If there’s chemistry, please try not to pursue us ardently, only to decide that “polyamory just isn’t [your] thing” and back off out of nowhere once we've established trust. If you’re a non-poly person pursuing a poly person, stop for a moment to contemplate just what it is you're seeking from this relationship. Are you infatuated with this person and chasing a good feeling? There’s nothing wrong if that’s the case. If so, then you need to be honest (preferably to our faces, including your own!) about the chance of a sustainable relationship developing and surviving. Can you be content being in the monogamous half in a non-monogamous relationship? It’s fine to go with the flow and ride the waves as they come. But please don’t drown yourself learning how to swim, especially if there’s already an outstretched hand offering you relief. It's not your fault that you can't change weather.
Simply put: unless you’re actually going to take me out to that cool restaurant and introduce me to your family, then I don’t want to hear about your “plans” to do so. If you’re not comfortable with the idea of your partner having sex with other people, then I don't see too much harm in DADT (Don’t Ask, Don’t Tell) for a little while. (Though I'll be honest: I could never do that.) But if this becomes a long-term thing, you might want to reconsider why doing this in the first place and what good can possibly come out of it for you. Feel free to proceed, but do so with caution; DADT will only help you for so long, but it will not change the fact that you're not in a monogamous relationship.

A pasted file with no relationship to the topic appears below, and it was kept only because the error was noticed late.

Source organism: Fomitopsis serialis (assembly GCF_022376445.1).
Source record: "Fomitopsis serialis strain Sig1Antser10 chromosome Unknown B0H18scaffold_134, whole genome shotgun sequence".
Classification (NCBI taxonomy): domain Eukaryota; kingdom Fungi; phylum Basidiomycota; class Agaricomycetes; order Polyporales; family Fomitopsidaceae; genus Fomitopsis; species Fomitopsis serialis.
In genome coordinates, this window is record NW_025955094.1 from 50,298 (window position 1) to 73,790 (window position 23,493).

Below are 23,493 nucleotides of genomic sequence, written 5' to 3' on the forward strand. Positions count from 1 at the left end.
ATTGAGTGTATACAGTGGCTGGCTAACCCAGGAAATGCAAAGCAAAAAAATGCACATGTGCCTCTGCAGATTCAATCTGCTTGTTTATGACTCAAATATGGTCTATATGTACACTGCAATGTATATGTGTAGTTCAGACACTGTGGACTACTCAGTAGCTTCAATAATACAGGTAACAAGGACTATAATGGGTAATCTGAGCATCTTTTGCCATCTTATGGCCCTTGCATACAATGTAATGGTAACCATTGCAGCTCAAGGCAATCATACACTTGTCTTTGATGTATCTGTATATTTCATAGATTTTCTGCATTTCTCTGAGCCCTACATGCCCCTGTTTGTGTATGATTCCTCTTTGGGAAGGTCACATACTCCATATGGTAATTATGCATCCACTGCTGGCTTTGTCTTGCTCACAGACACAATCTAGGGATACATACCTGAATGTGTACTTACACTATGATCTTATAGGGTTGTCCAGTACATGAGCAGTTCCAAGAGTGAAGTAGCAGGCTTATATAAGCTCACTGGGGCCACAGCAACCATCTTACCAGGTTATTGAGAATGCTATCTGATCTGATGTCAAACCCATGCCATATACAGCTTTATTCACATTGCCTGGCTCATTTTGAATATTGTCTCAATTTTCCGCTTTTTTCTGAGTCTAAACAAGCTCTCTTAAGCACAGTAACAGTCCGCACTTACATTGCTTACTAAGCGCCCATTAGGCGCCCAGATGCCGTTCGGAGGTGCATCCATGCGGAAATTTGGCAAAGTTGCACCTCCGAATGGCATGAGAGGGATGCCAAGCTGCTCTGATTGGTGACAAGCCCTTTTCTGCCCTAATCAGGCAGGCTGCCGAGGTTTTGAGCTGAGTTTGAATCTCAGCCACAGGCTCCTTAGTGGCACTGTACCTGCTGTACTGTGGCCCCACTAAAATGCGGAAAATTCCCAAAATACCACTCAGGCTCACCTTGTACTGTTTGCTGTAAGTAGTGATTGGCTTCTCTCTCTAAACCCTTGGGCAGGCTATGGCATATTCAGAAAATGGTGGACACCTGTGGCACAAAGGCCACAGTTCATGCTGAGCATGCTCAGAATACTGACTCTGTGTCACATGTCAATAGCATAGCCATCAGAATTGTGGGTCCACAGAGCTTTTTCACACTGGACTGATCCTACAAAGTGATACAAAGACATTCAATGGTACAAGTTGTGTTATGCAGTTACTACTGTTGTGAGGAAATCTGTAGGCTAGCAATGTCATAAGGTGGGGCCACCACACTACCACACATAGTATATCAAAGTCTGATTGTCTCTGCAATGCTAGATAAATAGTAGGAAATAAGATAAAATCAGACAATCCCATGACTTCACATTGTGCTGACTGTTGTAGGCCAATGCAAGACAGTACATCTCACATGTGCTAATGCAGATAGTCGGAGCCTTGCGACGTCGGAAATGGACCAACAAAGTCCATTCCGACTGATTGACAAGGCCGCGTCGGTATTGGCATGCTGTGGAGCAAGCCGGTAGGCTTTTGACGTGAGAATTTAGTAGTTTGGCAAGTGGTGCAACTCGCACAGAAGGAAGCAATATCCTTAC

5.) Enjoy the ride!
If we’ve just met you and you’re already worrying about the break-up, then you’ll ruin the experience of enjoying our relationship’s blossoming. If a relationship “going somewhere” is important to you, know that each relationship takes its own path. Some are romantic and some are not, but poly people are likely to travel the off-beaten paths of romance. Your relationship will be one of those off-beaten paths, and it will not be the only one your partner travels.
The moment you come to peace with that reality, polyamory will seem a lot less intimidating.
#Real #GhiaVitale #MonoPoly #TheMoreYouKnow #PolyLifestyle #FreeLove #TheOne #TheMany